Professor Kollars' scholarship examines the innovative practices of U.S. soldiers in war, and organizational responses to that creativity. Specifically, Kollars traces technological and tactical modifications that fall outside military guidelines and whether those new practices and technologies become incorporated into doctrine. Her second passion is teaching and developing new techniques that emphasize active-learning processes. Prior to her Ph.D., she worked as an analyst at the Federal Research Division of the Library of Congress, a researcher for the World Bank, and has authored several reports on terrorism. Kollars’ newest project looks at DoD’s emphasis on user-innovation models as a new direction for weapons development.
"Military Innovation's Dialectic." Security Studies, no. December 2014 (2014).
"War's Horizon: Soldier-Led Adaptation in Iraq and Vietnam." Journal of Strategic Studies (2014). http://dx.doi.org/10.1080/01402390.2014.971947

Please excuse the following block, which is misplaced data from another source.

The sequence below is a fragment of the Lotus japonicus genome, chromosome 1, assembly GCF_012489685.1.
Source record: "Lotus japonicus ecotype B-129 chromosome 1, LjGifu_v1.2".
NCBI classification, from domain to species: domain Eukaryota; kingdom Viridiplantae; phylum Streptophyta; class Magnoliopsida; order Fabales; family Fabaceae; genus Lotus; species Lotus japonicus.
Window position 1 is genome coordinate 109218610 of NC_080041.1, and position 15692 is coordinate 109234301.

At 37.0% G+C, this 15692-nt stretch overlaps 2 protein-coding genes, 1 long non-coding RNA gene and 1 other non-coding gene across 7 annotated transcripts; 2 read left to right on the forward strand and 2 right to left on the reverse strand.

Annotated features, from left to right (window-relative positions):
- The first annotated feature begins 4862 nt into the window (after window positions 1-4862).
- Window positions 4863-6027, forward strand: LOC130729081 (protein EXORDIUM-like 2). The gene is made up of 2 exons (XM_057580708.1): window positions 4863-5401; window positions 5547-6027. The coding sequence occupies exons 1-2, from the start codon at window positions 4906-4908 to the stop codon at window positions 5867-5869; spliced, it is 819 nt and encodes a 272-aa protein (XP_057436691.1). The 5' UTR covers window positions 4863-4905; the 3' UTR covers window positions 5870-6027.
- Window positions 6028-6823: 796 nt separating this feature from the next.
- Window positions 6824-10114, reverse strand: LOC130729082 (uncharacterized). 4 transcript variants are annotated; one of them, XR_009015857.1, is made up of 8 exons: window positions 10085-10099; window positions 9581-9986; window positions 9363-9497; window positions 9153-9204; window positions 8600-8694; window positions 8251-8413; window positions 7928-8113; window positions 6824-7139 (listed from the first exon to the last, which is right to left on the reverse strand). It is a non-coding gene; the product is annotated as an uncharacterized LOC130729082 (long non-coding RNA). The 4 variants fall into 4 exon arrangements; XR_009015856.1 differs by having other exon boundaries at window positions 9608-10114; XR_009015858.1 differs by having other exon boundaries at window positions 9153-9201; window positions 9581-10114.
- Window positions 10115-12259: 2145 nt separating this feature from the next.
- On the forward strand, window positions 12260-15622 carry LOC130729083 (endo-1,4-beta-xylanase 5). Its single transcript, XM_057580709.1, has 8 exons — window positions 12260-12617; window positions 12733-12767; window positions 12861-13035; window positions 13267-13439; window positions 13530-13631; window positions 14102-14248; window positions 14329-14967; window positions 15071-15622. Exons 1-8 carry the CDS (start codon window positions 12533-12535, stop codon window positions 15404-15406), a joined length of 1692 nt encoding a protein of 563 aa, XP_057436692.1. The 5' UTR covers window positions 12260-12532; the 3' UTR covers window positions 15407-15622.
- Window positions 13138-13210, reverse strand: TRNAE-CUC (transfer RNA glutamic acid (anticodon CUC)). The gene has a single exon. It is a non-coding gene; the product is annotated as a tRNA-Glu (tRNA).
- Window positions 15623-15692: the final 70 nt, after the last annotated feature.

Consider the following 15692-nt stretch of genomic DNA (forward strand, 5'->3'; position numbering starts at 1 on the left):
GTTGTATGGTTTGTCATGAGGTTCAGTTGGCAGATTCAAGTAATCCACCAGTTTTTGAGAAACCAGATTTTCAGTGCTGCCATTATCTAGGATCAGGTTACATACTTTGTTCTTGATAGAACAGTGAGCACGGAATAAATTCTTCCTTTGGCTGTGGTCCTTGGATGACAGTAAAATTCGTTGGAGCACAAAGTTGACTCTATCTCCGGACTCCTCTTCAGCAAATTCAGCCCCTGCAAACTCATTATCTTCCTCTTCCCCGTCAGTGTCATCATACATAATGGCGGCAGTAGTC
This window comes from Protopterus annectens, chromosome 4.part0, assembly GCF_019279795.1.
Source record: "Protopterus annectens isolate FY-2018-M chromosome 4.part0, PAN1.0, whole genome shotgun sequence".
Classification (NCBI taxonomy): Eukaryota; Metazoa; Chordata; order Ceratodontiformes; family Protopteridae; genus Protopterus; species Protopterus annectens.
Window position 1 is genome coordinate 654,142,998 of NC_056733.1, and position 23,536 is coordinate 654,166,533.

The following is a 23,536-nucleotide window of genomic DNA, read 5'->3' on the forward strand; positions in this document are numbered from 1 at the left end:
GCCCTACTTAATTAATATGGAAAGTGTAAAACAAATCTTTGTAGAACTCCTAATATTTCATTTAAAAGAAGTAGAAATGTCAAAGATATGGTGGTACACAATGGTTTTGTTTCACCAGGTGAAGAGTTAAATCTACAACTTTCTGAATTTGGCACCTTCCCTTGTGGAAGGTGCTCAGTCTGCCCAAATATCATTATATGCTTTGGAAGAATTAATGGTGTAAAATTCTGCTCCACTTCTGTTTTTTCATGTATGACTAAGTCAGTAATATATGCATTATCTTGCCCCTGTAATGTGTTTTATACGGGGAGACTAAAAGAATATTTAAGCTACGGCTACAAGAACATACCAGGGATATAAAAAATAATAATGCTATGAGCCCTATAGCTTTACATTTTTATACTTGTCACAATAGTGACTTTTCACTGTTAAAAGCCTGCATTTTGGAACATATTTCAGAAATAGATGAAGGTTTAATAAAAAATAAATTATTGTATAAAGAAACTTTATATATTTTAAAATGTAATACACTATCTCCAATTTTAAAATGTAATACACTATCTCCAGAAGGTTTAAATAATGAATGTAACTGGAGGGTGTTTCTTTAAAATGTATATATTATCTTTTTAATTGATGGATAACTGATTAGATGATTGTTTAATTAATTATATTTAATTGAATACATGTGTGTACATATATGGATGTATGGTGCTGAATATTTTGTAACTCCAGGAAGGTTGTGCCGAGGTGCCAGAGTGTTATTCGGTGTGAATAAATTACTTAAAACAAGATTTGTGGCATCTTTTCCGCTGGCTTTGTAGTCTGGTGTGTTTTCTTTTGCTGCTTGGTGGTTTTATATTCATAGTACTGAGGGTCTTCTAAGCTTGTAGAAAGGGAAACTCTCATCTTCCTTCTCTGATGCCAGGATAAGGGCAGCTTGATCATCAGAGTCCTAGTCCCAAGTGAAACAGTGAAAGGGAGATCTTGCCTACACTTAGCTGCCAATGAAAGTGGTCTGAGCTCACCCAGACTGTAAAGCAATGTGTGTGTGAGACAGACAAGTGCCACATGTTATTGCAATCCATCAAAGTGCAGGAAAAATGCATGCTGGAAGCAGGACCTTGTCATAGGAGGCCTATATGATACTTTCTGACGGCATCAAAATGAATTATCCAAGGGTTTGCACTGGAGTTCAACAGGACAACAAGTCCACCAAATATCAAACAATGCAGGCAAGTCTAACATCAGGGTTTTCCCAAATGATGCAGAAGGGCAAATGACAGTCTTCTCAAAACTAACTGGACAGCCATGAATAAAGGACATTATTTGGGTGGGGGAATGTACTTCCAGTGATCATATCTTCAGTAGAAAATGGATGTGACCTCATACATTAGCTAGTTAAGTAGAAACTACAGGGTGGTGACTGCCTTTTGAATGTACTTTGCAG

Co-Author "Terrorists that Couldn't: Seeing Terrorist Innovation as a Risky Venture." Homeland Security Review (Fall 2014).
"Non-Material Factors & Taking the Soldier Seriously: Five Clarifications in Military Technological Innovation." in American Strategy and Purpose: Reflections on Foreign Policy and National Security in an Era of Change. Natter & Brooks eds.
Co-Author "Pass 'Em Right: Assessing the Threat of WMD Terrorism from America's Christian Patriots." Perspectives on Terrorism (2013, Vol 5:2)
Co-Author "Simulations as Active Assessment?: Typologizing by Purpose and Source." Journal of Political Science Education (2013, Vol 9:2)
B.A., College of St. Benedict, 1996; M.A., George Washington University, 2003; Ph.D., Ohio State University, 2012.